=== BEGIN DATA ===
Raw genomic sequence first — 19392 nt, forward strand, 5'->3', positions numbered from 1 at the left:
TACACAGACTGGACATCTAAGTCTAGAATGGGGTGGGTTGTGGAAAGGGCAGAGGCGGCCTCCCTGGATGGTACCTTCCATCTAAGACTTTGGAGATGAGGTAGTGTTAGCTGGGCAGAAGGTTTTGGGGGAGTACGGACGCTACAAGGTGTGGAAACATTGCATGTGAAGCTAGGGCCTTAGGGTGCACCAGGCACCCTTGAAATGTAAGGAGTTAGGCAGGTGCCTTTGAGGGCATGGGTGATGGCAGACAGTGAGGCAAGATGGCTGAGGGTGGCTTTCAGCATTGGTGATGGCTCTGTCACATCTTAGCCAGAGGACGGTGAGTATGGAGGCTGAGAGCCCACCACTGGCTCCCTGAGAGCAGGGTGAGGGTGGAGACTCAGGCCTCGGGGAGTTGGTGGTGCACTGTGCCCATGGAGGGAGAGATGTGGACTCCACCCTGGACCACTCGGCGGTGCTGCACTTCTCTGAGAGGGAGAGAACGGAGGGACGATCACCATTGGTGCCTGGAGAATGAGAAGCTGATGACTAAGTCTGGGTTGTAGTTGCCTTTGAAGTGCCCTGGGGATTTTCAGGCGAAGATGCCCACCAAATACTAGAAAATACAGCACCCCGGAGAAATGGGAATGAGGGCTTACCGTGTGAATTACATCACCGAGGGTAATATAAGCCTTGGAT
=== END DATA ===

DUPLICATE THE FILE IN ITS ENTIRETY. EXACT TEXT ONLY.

Raw genomic sequence first — 19392 nt, forward strand, 5'->3', positions numbered from 1 at the left:
TACACAGACTGGACATCTAAGTCTAGAATGGGGTGGGTTGTGGAAAGGGCAGAGGCGGCCTCCCTGGATGGTACCTTCCATCTAAGACTTTGGAGATGAGGTAGTGTTAGCTGGGCAGAAGGTTTTGGGGGAGTACGGACGCTACAAGGTGTGGAAACATTGCATGTGAAGCTAGGGCCTTAGGGTGCACCAGGCACCCTTGAAATGTAAGGAGTTAGGCAGGTGCCTTTGAGGGCATGGGTGATGGCAGACAGTGAGGCAAGATGGCTGAGGGTGGCTTTCAGCATTGGTGATGGCTCTGTCACATCTTAGCCAGAGGACGGTGAGTATGGAGGCTGAGAGCCCACCACTGGCTCCCTGAGAGCAGGGTGAGGGTGGAGACTCAGGCCTCGGGGAGTTGGTGGTGCACTGTGCCCATGGAGGGAGAGATGTGGACTCCACCCTGGACCACTCGGCGGTGCTGCACTTCTCTGAGAGGGAGAGAACGGAGGGACGATCACCATTGGTGCCTGGAGAATGAGAAGCTGATGACTAAGTCTGGGTTGTAGTTGCCTTTGAAGTGCCCTGGGGATTTTCAGGCGAAGATGCCCACCAAATACTAGAAAATACAGCACCCCGGAGAAATGGGAATGAGGGCTTACCGTGTGAATTACATCACCGAGGGTAATATAAGCCTTGGAT